Wednesday, March 25, 2009

Brakes & Breaks

I have RTV (Revisión Técnica de Vehículos), or vehicle inspection, due this month for both my pickup and motorcycle. There were a couple of things I needed to fix, or have fixed, on both vehicles.

The big deal on the pickup was that I needed new tires. So I headed to Super Servicio early in the morning on Monday to have all four replaced. I found a decent set of Firestone's for about $120/each. I was second in line - a break. They told me the car would be done after lunch.

I walked into Liberia to get my haircut. I was first in line - a major break! After that I headed to Las Tinajas for a cold beer and to wait for the arrival of my wife and daughter. They had taken the bus in to visit the Registro Civil to get copies of my daughter's birth certificate for her upcoming baptism on Saturday before Easter. They arrived promptly at 12PM with two copies of the certificates. Laila was not a problem on the bus - another major break!

We had a nice lunch and, as I was taking my last sip of beer before paying the bill, my phone rang. The car was ready to go. Incredible! We were on a roll! I couldn't remember the last time I had so many consecutive breaks.

It was hot now - about 96 degrees - and we were walking back to Super Servicio when one of my agents honked his horn at me as I crossed the intersection in front of him. Yes!! I left Carla and Laila at a clothing store and hitched a ride with him to Super Servicio - the breaks just kept coming! I picked up the car and returned to pick up the wife and kid. The car was riding magnificently. I was on top of the world.

We loaded up and headed back to Playa Hermosa. Just outside of Liberia, I heard a wicked noise and something bounced under the right side of the truck. I looked in my side view mirror to see my wheel cover spinning down the highway and losing speed behind me. Superduper Sevicio hadn't fastened it to the rim correctly and it flew off rolling, eventually coming to rest against a tree - not a break. I doubled back, found it and remounted it with zip ties (see Costa Rica Survival Kit).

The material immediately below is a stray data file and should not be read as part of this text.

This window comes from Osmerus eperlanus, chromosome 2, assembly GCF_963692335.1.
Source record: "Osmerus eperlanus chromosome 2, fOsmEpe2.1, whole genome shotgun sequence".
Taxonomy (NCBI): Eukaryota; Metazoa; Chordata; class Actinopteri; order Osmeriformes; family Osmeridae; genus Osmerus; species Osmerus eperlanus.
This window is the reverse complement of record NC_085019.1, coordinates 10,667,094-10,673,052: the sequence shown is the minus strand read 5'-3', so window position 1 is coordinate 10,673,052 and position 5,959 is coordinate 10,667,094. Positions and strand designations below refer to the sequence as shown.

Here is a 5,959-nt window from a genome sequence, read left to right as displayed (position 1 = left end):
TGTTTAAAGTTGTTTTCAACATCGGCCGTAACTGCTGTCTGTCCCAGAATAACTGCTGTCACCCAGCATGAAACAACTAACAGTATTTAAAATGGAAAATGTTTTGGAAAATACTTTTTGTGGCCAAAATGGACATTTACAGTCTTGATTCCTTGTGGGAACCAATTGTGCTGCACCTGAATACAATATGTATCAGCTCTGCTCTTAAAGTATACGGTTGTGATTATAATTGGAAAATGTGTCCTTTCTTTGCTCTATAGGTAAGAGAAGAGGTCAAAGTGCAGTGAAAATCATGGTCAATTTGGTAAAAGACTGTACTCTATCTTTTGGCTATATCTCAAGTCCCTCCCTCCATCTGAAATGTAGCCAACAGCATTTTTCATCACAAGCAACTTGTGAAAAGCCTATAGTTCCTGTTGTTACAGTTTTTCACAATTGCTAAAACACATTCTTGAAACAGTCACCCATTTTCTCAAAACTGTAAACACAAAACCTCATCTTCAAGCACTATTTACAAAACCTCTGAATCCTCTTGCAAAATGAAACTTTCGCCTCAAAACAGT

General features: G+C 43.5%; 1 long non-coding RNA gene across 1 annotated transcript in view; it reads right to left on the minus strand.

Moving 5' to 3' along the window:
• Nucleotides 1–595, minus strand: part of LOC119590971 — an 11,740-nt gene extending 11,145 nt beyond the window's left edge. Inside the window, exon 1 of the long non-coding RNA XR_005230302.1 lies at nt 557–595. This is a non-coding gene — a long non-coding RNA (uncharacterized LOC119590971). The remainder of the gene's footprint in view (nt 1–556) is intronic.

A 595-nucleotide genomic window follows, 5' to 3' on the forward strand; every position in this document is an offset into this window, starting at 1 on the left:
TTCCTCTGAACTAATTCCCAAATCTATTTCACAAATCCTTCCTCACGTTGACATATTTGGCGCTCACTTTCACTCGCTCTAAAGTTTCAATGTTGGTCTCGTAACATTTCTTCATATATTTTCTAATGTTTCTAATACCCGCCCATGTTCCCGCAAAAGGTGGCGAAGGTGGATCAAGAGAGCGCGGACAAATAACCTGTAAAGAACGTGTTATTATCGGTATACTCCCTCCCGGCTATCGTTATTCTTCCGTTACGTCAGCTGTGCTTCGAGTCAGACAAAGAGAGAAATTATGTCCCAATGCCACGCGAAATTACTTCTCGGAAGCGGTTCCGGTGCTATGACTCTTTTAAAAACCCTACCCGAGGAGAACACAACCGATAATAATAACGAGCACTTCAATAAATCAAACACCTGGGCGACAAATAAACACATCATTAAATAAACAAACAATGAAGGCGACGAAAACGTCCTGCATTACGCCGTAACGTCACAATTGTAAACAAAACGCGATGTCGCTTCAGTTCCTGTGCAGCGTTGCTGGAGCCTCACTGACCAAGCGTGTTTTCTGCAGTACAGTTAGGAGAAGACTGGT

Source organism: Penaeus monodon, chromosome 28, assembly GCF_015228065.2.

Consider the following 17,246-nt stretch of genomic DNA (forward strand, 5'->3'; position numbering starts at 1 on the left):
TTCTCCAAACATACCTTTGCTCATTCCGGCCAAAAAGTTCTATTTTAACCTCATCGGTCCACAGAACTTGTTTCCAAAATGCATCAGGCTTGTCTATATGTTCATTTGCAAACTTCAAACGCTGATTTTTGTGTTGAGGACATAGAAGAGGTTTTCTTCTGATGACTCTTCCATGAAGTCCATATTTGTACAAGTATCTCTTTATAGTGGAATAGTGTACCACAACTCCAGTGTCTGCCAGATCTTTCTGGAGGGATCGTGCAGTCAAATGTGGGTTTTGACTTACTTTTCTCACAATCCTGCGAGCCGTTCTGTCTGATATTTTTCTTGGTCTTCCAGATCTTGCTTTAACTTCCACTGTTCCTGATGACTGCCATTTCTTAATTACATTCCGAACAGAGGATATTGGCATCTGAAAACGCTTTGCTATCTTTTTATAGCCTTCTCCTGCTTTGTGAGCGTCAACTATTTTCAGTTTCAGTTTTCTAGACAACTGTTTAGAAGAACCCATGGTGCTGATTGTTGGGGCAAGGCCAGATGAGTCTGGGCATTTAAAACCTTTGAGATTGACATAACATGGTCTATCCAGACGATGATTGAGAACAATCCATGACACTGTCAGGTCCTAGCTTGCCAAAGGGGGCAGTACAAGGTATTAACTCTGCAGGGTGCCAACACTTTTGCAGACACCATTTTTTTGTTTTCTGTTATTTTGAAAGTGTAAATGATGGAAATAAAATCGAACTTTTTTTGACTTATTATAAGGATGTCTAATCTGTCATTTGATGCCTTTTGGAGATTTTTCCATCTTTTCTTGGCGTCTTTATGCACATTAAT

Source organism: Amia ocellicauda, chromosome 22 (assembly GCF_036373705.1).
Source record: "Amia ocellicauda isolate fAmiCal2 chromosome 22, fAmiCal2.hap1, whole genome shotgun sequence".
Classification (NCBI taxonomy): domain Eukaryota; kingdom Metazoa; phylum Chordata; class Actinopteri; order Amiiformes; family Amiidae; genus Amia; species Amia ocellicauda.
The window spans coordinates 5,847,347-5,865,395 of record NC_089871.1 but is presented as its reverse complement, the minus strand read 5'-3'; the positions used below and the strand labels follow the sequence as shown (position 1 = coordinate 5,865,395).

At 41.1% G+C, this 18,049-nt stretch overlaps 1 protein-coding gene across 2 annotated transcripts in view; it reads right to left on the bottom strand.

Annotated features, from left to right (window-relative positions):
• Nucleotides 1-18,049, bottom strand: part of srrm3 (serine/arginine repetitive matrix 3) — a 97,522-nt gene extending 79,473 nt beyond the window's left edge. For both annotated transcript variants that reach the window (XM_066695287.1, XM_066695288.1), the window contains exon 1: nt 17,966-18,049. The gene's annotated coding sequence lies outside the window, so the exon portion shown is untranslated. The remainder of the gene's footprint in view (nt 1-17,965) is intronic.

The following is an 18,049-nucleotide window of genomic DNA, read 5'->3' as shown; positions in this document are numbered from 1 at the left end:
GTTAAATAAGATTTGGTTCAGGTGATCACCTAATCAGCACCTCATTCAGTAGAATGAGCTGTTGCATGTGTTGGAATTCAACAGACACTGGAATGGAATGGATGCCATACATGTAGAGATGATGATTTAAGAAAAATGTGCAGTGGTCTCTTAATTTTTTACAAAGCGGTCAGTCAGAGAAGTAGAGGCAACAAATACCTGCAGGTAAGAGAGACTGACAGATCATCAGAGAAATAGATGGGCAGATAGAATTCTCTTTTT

About half way back to the house I noticed my brakes felt different. I didn't think much about it at the time as the tires had just been changed and maybe this had somehow changed the way the brakes felt. We arrived in Hermosa and I dropped Carla and Laila off at the house, then headed back to my office in Coco. The brakes felt VERY different now - not a break.

By the time I pulled up to the office, I barely had brakes. I almost drove through my front door - definitely would not have been a break. I then entered my office and realized that I had stupidly forgotten my computer at my house - not a break. I then got a call from another agent who wanted to show two of my exclusive listings the next day - a break offset by the fact that I had a RTV appointment scheduled for the pickup the next day at the same time he wanted to show my properties. So I called RTV and cancelled the appointment. I mean, I had to have my brakes looked at anyway, and the sale of a $500k condo superseded both put together.

Just then, two clients (sellers) of mine and their friend came into the office. They were from Chicago and were here on their last day of vacation before heading back the next day. I had forgotten that we were supposed to get together for beers after their ATV tour. They were a welcome sight and beers really sounded good at that point - a break! So I headed out for happy hour at Coconutz and I kinda forgot about the brakes.

After 8 vodka sodas I realized the time was getting late and that I had to get back to the house and relieve Carla of "Laila duty". I said my good-byes, hopped in my pickup and started the engine. It was after backing into the middle of the road and not being able to stop, narrowly avoiding completely crumpling the grille of the Landcruiser behind me, that I realized I had no brakes at all - this definitely was not, and would not have been, a break! I was now REALLY pissed off! And so it was that, I, in my impaired state of judgment and agitated emotional state, decided to drive home with no brakes.

It was normally only a 10 minute car ride, and I did it in 20 minutes with my hazards flashing. Not too bad, and the manual transmission made it easier on the downhill descents. I arrived at home in one piece only to realize that I had forgotten keys to the properties I was to show the next day. I was now, VERY pissed off!! NOT A BREAK!!

The next day (yesterday) came and I couldn't drive my pickup. So I decided to hop on my dependable motorcycle, La Chula, and ride to the office to get the keys in advance of my appointments (one was to take photos of a vacation rental, the the other to show my exclusives with the other agent). When I mounted her, I saw that the front tire on La Chula was flat - not a break! I couldn't believe it!